• Plenty of men give their genitals funny or macho names, but can this inhibit our ability to talk about problems when things go wrong?
•In part of our new series of opinion pieces, journalist Mike Rampton asks if it’s time to drop the moniker and call a penis a penis
Giving anything a name is fun — although, unlike when you name a boat, you probably don’t want to go smashing bottles of champagne against the side of your penis to christen it — but with it comes great responsibility. It needs to be thought through. Just as giving a child a questionable name may affect his or her life, giving your penis a nickname might have further-reaching consequences than you might expect.
Penis names of the rich and famous
It’s a popular pastime, penis naming. TV presenter Noel Edmonds famously refers to his as Mr Happy, while Friends’ Joey Tribbiani opts for The Little General (promoted from The Little Major after one particular experience). Channing Tatum calls his Gilbert, while Hugh Jackman refers to his as Ol’ James Roger. Ludacris calls his penis The Truth, allowing him to quote the line from A Few Good Men, “You can’t handle the truth!” Russell Brand used to go for The Emperor before deciding his penis was too much of a chameleon to sport one name. “He’s like Ruby Tuesday,” he told a reporter. “Who could put a name on him?”
“I call mine The Big Mac,” podcaster Scotty McGlynn tells Numan. “Sometimes I’ll tell someone The Big Mac is out to play and they’ll look at me like, ‘WTF?’”
Scotty is far from alone. There are lengthy Reddit threads about penis naming and surveys revealing a lot of men name their penises — everything from Wee Man and Big Boy to Chewbacca, Willy Wonka, E.T. and Elvis.
There’s obviously a laugh to be had ascribing a moniker to the contents of your underpants, but could we be doing ourselves a disservice? Could insisting on amusing or macho names affect how we think about our penises, and end up doing us more harm than good?
The nickname you have for your penis could be very significant
“Names are very important,” says Paula Hall, a sexual and relationship psychotherapist, sex addiction therapist and co-founder of the Laurel Centre. “Names affect not just how we feel about someone or something but also how we treat them, so the nickname you have for your penis could be very significant. It could make the difference between care and respect, or dismissal and indifference.”
Your genitals are, of course, extremely important, but they can be embarrassing to talk about. Men are less likely than women to visit doctors, and that number increases dramatically when penises enter the equation. A study by Numan found that less than half (42%) of men that experienced erectile dysfunction took steps to fix it.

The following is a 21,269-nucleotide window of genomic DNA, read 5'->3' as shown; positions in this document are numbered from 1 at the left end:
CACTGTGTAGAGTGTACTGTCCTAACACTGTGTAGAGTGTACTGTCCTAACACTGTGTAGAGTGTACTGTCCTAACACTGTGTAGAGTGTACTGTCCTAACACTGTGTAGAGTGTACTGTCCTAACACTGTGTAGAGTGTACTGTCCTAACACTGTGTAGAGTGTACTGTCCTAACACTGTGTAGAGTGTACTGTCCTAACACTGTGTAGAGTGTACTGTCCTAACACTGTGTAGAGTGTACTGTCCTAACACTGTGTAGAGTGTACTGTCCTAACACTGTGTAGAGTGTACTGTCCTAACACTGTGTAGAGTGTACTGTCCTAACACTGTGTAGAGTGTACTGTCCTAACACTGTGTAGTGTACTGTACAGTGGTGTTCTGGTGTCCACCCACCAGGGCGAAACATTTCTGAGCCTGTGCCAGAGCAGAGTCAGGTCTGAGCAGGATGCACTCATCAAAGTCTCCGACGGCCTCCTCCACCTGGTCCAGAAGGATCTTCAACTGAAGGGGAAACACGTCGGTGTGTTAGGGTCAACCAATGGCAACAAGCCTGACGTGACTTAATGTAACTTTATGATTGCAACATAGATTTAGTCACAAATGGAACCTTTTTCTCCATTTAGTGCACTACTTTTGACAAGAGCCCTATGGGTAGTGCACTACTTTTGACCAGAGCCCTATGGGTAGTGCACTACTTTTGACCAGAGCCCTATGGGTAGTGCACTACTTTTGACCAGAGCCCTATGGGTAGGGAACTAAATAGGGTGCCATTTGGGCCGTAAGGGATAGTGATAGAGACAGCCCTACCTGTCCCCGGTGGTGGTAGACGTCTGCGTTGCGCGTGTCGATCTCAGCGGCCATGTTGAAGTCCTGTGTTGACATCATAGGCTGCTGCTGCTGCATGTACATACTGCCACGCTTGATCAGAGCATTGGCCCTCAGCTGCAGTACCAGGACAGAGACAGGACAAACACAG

When it comes to other parts of our bodies, we usually have the right language — anyone who has a passing interest in sports or has set foot in a gym once knows their ACL from their metatarsals — yet there’s one area we continually avoid using the right words for.
This predilection for genital pet names can start in early childhood but it’s something experts argue we should change. According to Psychology Today, recent research shows that knowing the correct anatomical terms for body parts enhances kids’ body image, self-confidence and openness.
Kids are being encouraged to drop the nicknames, so why not adults?
Despite children increasingly being encouraged to call a penis a penis, plenty of adults still surround their own parts with euphemism and nicknames. Are we less likely to seek help when ‘something’s wrong with Little Willy’ than when we have an actual issue with our penises, like ED?
And what about relationships, both with ourselves and others? “I’ve checked this with a lot of women, and giving your penis a name like Little Dave isn’t something that tends to inspire a lot of lust,” says psychosexual therapist Mike Lousada.
“The language you use around your genitalia is very important because it shows a lot about the relationship you have with it. Talking about Mr Winky sounds like something a boy would say, so can make it seem like you don’t have an adult relationship with that part of your body.”
If a diminutive nickname suggests the relationship with your penis isn’t serious enough, what about an over-the-top macho nickname? “With overly macho names — ‘Unleash the Beast!’ — I think it depends on the meaning behind the name, and the emotional connection,” says Lousada. “If you’re calling it The Beast in order to compensate for some perceived inadequacy or to make yourself feel more potent in some way, it’s unlikely to help.”
A disconnect with real experiences can cause problems
Lousada suggests a lot of men’s sexual problems can stem from a disconnect between their real experiences with their penises and the images they create in their heads of what they think their penises should be. An irreverent name can add to this disconnect — Lousada urges men to listen to what their penises are actually telling them.
“If you’re going to name him, name him something that reflects your true experience of that part of yourself rather than a diminutive, or some kind of over-inflated macho name,” he says.
The bottom line
Nobody’s saying we can’t name our penises, or that anyone who’s doing so is wrong. After all, if we can’t have fun with our penises on our own or with other consenting adults, what’s the real point of anything? Maybe we just need to reframe how we use the nicknames — sure, that’s Mr Tiddles, but it’s not just Mr Tiddles. It’s also your penis.